Way back before electricity gave us lights and, in turn, extended the day’s activities past sundown, people relied on the moon to show them the way. When the moon was full, people could take advantage of the moonlight for all sorts of things, from extra work to fun with friends or even spiritual pursuits.
But did Edison’s big invention change our sleeping patterns? Or are we hardwired to follow the moon’s phases?
University of Washington researchers went to remote Argentina to track the sleep patterns of indigenous people in three communities. One group had no electricity, a second had limited access to electricity and the third was in an urban area with full access to electricity.
Using wrist monitors, they tracked the residents’ sleep patterns over two lunar cycles, around 29 days each.
All of the study participants showed the same sleep oscillations as the moon progressed through its cycle. In all three communities, people stayed up later and got less sleep during the nights three to five days leading up to a full moon.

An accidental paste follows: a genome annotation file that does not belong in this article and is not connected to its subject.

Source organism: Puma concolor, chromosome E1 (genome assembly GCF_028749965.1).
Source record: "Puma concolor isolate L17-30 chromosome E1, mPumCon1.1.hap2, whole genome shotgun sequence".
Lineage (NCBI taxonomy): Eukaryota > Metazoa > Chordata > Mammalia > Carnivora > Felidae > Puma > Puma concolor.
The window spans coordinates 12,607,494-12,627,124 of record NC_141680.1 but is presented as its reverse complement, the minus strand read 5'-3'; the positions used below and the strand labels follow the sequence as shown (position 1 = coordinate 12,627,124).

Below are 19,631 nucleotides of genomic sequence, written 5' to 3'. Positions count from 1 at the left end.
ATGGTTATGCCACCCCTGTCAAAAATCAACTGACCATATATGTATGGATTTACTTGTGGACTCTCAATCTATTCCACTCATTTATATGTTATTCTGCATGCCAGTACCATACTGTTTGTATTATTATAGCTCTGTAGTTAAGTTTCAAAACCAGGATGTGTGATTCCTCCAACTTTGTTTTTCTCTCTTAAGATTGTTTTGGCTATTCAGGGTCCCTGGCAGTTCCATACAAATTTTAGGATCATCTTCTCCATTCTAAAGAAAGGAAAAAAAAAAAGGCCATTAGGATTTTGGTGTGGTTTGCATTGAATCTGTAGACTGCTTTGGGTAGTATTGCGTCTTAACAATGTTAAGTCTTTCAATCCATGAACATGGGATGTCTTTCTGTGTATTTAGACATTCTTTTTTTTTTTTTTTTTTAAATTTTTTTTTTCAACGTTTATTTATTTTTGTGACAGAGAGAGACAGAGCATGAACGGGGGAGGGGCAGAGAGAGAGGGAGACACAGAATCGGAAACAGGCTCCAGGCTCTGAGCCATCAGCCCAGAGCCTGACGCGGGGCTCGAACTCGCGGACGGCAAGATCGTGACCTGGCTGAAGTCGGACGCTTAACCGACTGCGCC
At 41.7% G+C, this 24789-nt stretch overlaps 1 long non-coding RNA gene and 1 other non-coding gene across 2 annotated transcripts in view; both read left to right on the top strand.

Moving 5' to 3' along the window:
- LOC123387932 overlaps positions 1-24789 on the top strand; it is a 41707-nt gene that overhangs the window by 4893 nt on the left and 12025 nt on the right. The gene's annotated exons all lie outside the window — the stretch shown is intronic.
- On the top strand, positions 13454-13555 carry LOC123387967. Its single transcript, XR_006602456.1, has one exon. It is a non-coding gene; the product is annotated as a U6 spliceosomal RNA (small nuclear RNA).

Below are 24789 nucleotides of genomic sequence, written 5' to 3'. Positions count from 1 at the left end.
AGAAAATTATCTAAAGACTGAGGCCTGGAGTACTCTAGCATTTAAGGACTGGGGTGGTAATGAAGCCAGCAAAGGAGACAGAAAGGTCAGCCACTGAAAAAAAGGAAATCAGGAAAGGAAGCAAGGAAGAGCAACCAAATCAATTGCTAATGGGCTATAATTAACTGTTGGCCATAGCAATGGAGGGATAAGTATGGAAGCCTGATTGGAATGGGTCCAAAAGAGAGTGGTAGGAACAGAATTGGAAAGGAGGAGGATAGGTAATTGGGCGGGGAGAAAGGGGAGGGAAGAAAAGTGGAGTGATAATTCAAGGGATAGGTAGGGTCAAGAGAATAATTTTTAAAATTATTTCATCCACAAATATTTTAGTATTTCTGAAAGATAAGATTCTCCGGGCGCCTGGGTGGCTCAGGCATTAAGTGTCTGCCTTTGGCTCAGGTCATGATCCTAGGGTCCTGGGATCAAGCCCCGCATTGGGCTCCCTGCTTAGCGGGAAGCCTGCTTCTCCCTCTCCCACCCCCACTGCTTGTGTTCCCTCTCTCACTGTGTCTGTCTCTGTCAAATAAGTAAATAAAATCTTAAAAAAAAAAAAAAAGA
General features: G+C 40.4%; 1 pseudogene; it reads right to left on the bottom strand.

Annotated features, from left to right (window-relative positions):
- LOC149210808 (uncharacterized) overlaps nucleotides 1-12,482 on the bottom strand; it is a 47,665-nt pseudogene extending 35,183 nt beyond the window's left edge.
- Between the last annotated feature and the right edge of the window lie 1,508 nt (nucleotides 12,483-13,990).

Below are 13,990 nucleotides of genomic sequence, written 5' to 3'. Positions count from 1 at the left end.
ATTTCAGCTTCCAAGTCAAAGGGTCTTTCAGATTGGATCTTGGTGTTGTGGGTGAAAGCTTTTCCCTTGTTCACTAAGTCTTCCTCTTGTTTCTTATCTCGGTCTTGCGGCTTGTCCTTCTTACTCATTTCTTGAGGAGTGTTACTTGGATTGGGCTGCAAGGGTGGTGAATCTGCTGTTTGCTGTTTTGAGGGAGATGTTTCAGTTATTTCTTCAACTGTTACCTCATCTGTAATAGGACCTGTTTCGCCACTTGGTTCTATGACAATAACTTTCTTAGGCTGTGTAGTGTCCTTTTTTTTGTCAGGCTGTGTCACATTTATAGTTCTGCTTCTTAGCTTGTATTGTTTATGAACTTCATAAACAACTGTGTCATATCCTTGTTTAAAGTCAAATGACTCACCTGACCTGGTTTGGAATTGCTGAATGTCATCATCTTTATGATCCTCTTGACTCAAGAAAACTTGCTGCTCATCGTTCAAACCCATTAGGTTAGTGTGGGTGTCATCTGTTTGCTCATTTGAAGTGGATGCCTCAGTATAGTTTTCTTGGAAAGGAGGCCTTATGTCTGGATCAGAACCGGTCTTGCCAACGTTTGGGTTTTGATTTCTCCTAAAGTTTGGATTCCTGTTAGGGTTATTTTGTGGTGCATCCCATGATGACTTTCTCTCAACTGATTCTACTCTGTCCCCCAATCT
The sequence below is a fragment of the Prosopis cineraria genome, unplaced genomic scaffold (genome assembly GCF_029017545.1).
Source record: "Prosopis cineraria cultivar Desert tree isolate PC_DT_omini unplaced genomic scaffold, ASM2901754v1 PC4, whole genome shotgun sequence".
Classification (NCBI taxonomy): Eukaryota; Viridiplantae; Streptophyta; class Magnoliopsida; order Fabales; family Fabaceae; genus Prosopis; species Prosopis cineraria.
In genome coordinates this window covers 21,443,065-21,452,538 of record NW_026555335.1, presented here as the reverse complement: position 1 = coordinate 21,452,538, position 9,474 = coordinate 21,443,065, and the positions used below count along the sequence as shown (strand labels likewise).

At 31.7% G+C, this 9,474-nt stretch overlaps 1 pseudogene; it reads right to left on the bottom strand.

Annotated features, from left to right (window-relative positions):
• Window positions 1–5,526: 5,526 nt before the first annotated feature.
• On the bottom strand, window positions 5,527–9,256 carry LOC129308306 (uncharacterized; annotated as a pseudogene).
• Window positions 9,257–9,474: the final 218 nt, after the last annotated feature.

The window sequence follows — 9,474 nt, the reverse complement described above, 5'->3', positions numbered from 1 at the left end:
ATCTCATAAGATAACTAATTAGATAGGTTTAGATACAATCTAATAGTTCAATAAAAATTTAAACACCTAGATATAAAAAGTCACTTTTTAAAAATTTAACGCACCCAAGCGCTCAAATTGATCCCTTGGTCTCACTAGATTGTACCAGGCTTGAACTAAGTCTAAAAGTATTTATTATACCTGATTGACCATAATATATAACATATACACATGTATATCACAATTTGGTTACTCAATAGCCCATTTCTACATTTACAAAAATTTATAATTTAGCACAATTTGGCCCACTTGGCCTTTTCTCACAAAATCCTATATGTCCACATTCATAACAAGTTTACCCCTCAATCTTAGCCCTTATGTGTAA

To test their findings, the researchers analyzed sleep-monitoring data from nearly 500 Seattle-area college students that had been collected for a separate study. They found the same oscillations among the students, who largely were unaware of how much moonlight there was on a given night.
This led them to conclude that human sleep is synchronized with lunar phases regardless of ethnic and sociocultural factors or the level of urbanization.
It’s just another reminder that, wherever we are on this planet, in the end, we’re not that different. Just a bunch of moonstruck humans rolling with the lunar tides.